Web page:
Have you heard of the terms ‘mindful eating’ or ‘mindless eating’? There may be an obesity epidemic in our country right now, but I also think there is a mindless eating epidemic. People everywhere are eating constantly without even tasting what’s in their mouths. In their cars, the movies, on the beach, in the grocery store, watching TV, walking down the street, at work… wherever you go people are eating. The problem is that when you eat mindlessly and don’t experience what you are actually consuming, you won’t be as satisfied by it and will end up eating more without even realizing it.
Mindfulness and mindlessness carry through all aspects of the day, not just eating. Take notice of how many times you are not in the present moment throughout your day. Are you thinking about what is coming next or what has already passed? How many times have you been driving and found yourself at your destination without remembering the journey? Or have you read a page in a book only to realize that you have no idea what it said? Very often these all-consuming thoughts are of things we cannot do anything about at the moment. When you are watching your child’s little league game, it makes no sense to worry about the laundry, or other work that you need to get done, it is impossible for you to do anything about it at that moment. When it comes to eating, how often have you gobbled down your lunch (or any other food for that matter) between getting other things done and didn’t even taste it?
The real trick is to reverse this habit and start to eat mindfully. When you eat mindfully you will enjoy your food much more, and you will be better able to listen to your body for signals of hunger and satiety. Food is more than just nourishment, it is a delicious sensory experience; when we lose sight of this, not only do we miss out on the opportunity to enjoy it more but we won’t be as satisfied by it as we could be. One of my clients once told me that they looked for the food that would most “fill them up” the quickest and didn’t care about the taste – this is definitely not the way to become satisfied. Some people who mindlessly eat, even forget that they have eaten a meal and end up eating again.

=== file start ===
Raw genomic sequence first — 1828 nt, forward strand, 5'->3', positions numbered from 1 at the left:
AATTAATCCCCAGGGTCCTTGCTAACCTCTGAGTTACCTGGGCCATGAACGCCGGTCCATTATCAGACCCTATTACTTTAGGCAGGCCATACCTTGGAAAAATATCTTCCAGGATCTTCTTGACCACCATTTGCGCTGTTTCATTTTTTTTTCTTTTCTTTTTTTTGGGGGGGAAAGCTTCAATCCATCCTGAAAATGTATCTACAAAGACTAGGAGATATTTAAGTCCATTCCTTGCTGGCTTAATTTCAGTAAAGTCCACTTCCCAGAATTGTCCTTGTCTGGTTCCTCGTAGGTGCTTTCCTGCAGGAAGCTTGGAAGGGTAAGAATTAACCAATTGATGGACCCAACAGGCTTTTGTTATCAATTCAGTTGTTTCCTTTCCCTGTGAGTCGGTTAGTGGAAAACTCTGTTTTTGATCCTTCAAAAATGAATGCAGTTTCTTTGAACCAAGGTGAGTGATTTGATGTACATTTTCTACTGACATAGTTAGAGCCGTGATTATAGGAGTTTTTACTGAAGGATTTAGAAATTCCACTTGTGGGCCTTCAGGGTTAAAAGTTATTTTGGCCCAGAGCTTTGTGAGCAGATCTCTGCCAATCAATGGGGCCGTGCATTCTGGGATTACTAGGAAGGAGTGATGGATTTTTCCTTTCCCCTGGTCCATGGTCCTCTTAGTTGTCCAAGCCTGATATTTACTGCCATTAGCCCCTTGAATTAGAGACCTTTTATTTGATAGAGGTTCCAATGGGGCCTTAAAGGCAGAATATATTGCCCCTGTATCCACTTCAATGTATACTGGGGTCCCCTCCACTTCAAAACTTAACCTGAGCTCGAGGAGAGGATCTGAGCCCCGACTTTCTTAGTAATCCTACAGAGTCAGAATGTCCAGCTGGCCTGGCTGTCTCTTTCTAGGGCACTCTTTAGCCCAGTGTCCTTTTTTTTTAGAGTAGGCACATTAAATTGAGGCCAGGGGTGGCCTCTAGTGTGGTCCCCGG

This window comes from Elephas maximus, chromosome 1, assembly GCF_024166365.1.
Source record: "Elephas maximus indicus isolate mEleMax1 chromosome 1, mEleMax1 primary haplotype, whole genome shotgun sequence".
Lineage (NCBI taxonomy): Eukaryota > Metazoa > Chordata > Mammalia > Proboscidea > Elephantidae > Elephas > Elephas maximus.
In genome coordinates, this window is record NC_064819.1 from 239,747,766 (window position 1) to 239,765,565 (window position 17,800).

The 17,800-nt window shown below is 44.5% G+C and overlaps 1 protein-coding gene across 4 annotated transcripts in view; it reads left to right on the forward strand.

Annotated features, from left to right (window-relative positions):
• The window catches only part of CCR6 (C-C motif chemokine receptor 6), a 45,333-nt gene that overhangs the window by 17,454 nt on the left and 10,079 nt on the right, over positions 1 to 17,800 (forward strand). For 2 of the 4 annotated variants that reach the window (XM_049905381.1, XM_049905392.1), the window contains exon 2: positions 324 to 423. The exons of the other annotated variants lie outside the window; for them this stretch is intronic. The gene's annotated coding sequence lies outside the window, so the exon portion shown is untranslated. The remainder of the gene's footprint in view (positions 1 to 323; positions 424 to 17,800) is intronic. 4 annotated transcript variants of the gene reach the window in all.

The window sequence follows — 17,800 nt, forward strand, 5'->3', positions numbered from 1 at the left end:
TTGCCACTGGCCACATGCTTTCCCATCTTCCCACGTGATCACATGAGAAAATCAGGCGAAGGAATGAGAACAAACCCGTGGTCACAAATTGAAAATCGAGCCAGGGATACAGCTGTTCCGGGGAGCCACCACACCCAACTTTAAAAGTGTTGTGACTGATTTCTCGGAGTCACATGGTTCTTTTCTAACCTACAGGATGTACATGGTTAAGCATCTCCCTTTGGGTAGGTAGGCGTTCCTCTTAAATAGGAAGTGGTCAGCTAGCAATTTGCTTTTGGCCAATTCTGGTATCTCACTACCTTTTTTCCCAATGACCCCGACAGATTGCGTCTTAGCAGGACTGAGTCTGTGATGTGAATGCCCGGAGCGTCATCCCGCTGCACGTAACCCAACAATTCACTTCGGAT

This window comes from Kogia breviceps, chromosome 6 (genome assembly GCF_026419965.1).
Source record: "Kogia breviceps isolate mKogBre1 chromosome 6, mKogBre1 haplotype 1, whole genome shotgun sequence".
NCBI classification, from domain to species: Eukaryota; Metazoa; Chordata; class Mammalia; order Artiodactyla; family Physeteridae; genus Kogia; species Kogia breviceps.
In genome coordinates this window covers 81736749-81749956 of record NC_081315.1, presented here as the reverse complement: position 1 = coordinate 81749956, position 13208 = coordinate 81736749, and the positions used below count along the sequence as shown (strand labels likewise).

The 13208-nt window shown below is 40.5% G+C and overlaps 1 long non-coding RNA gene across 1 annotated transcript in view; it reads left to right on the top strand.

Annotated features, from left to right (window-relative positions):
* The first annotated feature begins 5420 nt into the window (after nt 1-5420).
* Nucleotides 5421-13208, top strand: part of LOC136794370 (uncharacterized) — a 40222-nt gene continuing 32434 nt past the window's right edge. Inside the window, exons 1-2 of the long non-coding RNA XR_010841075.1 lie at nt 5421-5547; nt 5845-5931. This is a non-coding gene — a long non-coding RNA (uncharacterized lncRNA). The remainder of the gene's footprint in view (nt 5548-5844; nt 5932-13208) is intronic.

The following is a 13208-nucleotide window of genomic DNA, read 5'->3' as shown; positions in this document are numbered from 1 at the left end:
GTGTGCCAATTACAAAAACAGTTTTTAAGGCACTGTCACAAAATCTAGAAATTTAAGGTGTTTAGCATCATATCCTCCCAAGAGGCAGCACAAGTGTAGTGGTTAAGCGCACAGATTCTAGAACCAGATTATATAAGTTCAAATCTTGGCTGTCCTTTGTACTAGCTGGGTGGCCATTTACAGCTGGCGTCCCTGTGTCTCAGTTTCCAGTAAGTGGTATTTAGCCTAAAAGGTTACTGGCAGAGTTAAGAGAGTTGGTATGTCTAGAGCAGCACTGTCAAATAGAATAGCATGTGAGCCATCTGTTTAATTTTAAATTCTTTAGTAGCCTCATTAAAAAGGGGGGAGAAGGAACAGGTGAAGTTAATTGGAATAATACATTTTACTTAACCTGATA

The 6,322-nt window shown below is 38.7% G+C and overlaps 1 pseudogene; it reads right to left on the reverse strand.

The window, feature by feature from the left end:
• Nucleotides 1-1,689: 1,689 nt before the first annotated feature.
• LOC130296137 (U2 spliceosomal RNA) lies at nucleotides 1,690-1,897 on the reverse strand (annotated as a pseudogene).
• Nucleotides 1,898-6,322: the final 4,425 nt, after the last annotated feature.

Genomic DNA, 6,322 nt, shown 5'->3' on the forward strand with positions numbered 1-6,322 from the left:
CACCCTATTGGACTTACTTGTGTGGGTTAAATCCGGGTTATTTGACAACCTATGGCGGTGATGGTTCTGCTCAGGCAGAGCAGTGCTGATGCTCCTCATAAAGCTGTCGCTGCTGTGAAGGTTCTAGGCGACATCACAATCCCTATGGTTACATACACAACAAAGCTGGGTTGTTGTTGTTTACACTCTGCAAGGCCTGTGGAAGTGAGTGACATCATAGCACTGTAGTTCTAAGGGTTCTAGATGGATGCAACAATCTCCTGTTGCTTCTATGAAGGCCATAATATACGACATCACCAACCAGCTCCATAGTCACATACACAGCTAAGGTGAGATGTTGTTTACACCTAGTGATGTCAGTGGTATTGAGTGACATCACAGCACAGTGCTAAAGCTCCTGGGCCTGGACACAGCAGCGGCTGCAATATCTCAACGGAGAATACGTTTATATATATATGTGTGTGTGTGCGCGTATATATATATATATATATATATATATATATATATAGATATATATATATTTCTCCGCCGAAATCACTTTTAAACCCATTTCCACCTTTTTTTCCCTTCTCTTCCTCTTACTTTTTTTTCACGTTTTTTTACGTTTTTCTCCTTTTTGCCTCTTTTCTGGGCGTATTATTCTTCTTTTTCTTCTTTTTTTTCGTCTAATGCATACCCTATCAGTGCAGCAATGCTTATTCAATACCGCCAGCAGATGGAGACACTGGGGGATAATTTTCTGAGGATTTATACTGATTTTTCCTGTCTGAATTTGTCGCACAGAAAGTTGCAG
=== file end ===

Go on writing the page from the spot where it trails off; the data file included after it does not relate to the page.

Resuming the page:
How do you begin to eat mindfully? I like to guide my clients through an exercise where they spend time looking at, smelling, touching and thinking about the food in front of them. Then taking a bite, they chew slowly while really tasting and savoring the food that is in their mouths. Very often the response is something like “wow, I don’t think I’ve ever reallytasted a _______ !” Of course we cannot spend hours at each meal and snack slowly savoring our food, the world we live in won’t allow it. You can try to make a habit of making the first bite of everything you eat a truly mindful one. Before you put anything in your mouth take one minute to look at, smell, and touch your food while thinking of how it came to your plate. Where was it grown or made? Who prepared it for you? When you take that first bite really examine the way it feels in your mouth as well as the flavor and all of its subtleties. I think we can each devote about 3 minutes to this kind of activity and the payback will be huge.
If you are interested in reading more about this topic, there is a great book about mindless eating by Brian Wansink, PhD called Mindless Eating: Why We Eat More Than We Think, and you can also check out his website for a glimpse of all of the interesting studies regarding mindless eating his group has done. When it comes to mindful eating, I highly recommend the book Savor by Lilian Cheung, DSc, RD and Thich Nhat Hanh, and you can check out that website too. As with many things, just being aware of what you are doing can make a huge difference!